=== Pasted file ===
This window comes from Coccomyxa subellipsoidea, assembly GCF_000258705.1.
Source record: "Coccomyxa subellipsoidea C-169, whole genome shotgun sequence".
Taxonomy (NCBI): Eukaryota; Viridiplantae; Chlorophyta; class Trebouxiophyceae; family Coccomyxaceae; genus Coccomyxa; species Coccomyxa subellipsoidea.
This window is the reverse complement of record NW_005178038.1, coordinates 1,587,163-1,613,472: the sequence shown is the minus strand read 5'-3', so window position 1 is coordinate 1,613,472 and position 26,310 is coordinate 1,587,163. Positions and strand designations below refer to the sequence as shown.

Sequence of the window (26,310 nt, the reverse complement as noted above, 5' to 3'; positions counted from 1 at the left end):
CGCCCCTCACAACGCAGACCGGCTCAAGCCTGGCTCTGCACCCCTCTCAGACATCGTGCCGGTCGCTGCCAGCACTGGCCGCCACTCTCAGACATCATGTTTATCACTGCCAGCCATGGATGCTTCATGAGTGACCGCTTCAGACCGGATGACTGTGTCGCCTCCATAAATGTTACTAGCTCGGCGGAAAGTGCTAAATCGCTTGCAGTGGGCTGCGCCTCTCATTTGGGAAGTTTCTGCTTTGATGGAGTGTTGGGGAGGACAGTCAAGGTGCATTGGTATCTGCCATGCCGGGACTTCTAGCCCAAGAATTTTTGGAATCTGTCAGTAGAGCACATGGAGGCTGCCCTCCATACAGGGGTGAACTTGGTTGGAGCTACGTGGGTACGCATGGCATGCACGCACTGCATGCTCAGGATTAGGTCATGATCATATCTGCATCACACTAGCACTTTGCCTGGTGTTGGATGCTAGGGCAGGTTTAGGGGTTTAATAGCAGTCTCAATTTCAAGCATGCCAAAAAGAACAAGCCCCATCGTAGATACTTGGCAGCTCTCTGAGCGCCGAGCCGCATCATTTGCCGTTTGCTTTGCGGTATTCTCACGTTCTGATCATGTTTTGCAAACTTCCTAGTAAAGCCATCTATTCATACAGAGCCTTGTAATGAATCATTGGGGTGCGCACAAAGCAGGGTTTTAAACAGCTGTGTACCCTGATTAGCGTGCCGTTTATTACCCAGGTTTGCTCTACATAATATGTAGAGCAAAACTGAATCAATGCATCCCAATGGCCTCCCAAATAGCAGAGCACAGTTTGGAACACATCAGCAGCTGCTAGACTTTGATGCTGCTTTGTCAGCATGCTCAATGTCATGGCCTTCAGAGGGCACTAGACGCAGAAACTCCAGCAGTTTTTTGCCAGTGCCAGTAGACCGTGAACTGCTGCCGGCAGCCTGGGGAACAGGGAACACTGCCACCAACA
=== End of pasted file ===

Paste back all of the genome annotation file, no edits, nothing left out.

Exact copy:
This window comes from Coccomyxa subellipsoidea, assembly GCF_000258705.1.
Source record: "Coccomyxa subellipsoidea C-169, whole genome shotgun sequence".
Taxonomy (NCBI): Eukaryota; Viridiplantae; Chlorophyta; class Trebouxiophyceae; family Coccomyxaceae; genus Coccomyxa; species Coccomyxa subellipsoidea.
This window is the reverse complement of record NW_005178038.1, coordinates 1,587,163-1,613,472: the sequence shown is the minus strand read 5'-3', so window position 1 is coordinate 1,613,472 and position 26,310 is coordinate 1,587,163. Positions and strand designations below refer to the sequence as shown.

Sequence of the window (26,310 nt, the reverse complement as noted above, 5' to 3'; positions counted from 1 at the left end):
CGCCCCTCACAACGCAGACCGGCTCAAGCCTGGCTCTGCACCCCTCTCAGACATCGTGCCGGTCGCTGCCAGCACTGGCCGCCACTCTCAGACATCATGTTTATCACTGCCAGCCATGGATGCTTCATGAGTGACCGCTTCAGACCGGATGACTGTGTCGCCTCCATAAATGTTACTAGCTCGGCGGAAAGTGCTAAATCGCTTGCAGTGGGCTGCGCCTCTCATTTGGGAAGTTTCTGCTTTGATGGAGTGTTGGGGAGGACAGTCAAGGTGCATTGGTATCTGCCATGCCGGGACTTCTAGCCCAAGAATTTTTGGAATCTGTCAGTAGAGCACATGGAGGCTGCCCTCCATACAGGGGTGAACTTGGTTGGAGCTACGTGGGTACGCATGGCATGCACGCACTGCATGCTCAGGATTAGGTCATGATCATATCTGCATCACACTAGCACTTTGCCTGGTGTTGGATGCTAGGGCAGGTTTAGGGGTTTAATAGCAGTCTCAATTTCAAGCATGCCAAAAAGAACAAGCCCCATCGTAGATACTTGGCAGCTCTCTGAGCGCCGAGCCGCATCATTTGCCGTTTGCTTTGCGGTATTCTCACGTTCTGATCATGTTTTGCAAACTTCCTAGTAAAGCCATCTATTCATACAGAGCCTTGTAATGAATCATTGGGGTGCGCACAAAGCAGGGTTTTAAACAGCTGTGTACCCTGATTAGCGTGCCGTTTATTACCCAGGTTTGCTCTACATAATATGTAGAGCAAAACTGAATCAATGCATCCCAATGGCCTCCCAAATAGCAGAGCACAGTTTGGAACACATCAGCAGCTGCTAGACTTTGATGCTGCTTTGTCAGCATGCTCAATGTCATGGCCTTCAGAGGGCACTAGACGCAGAAACTCCAGCAGTTTTTTGCCAGTGCCAGTAGACCGTGAACTGCTGCCGGCAGCCTGGGGAACAGGGAACACTGCCACCAACA